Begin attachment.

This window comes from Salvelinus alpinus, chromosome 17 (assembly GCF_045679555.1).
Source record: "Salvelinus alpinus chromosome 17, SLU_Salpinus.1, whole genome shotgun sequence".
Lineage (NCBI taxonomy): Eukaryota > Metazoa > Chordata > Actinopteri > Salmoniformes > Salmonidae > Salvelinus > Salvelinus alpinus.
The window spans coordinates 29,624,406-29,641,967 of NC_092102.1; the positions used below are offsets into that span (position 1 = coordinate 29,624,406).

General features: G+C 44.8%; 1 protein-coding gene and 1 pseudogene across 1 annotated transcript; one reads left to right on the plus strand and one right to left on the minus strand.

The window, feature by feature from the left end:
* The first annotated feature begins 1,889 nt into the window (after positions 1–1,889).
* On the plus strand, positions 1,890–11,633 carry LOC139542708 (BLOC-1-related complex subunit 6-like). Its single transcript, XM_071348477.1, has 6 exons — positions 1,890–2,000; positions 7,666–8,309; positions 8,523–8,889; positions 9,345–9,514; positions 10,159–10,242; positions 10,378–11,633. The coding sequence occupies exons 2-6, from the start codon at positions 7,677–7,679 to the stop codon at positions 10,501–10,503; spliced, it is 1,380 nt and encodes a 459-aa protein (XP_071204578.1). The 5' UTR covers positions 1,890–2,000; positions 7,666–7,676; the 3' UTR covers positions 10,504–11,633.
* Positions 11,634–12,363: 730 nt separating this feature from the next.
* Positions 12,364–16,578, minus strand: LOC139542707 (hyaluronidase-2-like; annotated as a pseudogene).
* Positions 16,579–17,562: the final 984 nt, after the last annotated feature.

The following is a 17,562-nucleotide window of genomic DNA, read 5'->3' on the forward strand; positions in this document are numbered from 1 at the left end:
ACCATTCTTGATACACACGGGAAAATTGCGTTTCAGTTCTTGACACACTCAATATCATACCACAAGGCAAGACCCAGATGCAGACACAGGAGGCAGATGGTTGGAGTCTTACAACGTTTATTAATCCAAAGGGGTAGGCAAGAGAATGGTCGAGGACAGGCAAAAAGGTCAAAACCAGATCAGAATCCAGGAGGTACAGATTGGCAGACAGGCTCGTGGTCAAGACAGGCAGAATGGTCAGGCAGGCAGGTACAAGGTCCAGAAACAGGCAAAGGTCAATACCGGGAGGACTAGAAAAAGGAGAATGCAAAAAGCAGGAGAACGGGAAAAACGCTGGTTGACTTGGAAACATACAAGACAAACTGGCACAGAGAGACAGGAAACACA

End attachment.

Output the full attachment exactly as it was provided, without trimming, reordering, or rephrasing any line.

This window comes from Salvelinus alpinus, chromosome 17 (assembly GCF_045679555.1).
Source record: "Salvelinus alpinus chromosome 17, SLU_Salpinus.1, whole genome shotgun sequence".
Lineage (NCBI taxonomy): Eukaryota > Metazoa > Chordata > Actinopteri > Salmoniformes > Salmonidae > Salvelinus > Salvelinus alpinus.
The window spans coordinates 29,624,406-29,641,967 of NC_092102.1; the positions used below are offsets into that span (position 1 = coordinate 29,624,406).

General features: G+C 44.8%; 1 protein-coding gene and 1 pseudogene across 1 annotated transcript; one reads left to right on the plus strand and one right to left on the minus strand.

The window, feature by feature from the left end:
* The first annotated feature begins 1,889 nt into the window (after positions 1–1,889).
* On the plus strand, positions 1,890–11,633 carry LOC139542708 (BLOC-1-related complex subunit 6-like). Its single transcript, XM_071348477.1, has 6 exons — positions 1,890–2,000; positions 7,666–8,309; positions 8,523–8,889; positions 9,345–9,514; positions 10,159–10,242; positions 10,378–11,633. The coding sequence occupies exons 2-6, from the start codon at positions 7,677–7,679 to the stop codon at positions 10,501–10,503; spliced, it is 1,380 nt and encodes a 459-aa protein (XP_071204578.1). The 5' UTR covers positions 1,890–2,000; positions 7,666–7,676; the 3' UTR covers positions 10,504–11,633.
* Positions 11,634–12,363: 730 nt separating this feature from the next.
* Positions 12,364–16,578, minus strand: LOC139542707 (hyaluronidase-2-like; annotated as a pseudogene).
* Positions 16,579–17,562: the final 984 nt, after the last annotated feature.

The following is a 17,562-nucleotide window of genomic DNA, read 5'->3' on the forward strand; positions in this document are numbered from 1 at the left end:
ACCATTCTTGATACACACGGGAAAATTGCGTTTCAGTTCTTGACACACTCAATATCATACCACAAGGCAAGACCCAGATGCAGACACAGGAGGCAGATGGTTGGAGTCTTACAACGTTTATTAATCCAAAGGGGTAGGCAAGAGAATGGTCGAGGACAGGCAAAAAGGTCAAAACCAGATCAGAATCCAGGAGGTACAGATTGGCAGACAGGCTCGTGGTCAAGACAGGCAGAATGGTCAGGCAGGCAGGTACAAGGTCCAGAAACAGGCAAAGGTCAATACCGGGAGGACTAGAAAAAGGAGAATGCAAAAAGCAGGAGAACGGGAAAAACGCTGGTTGACTTGGAAACATACAAGACAAACTGGCACAGAGAGACAGGAAACACA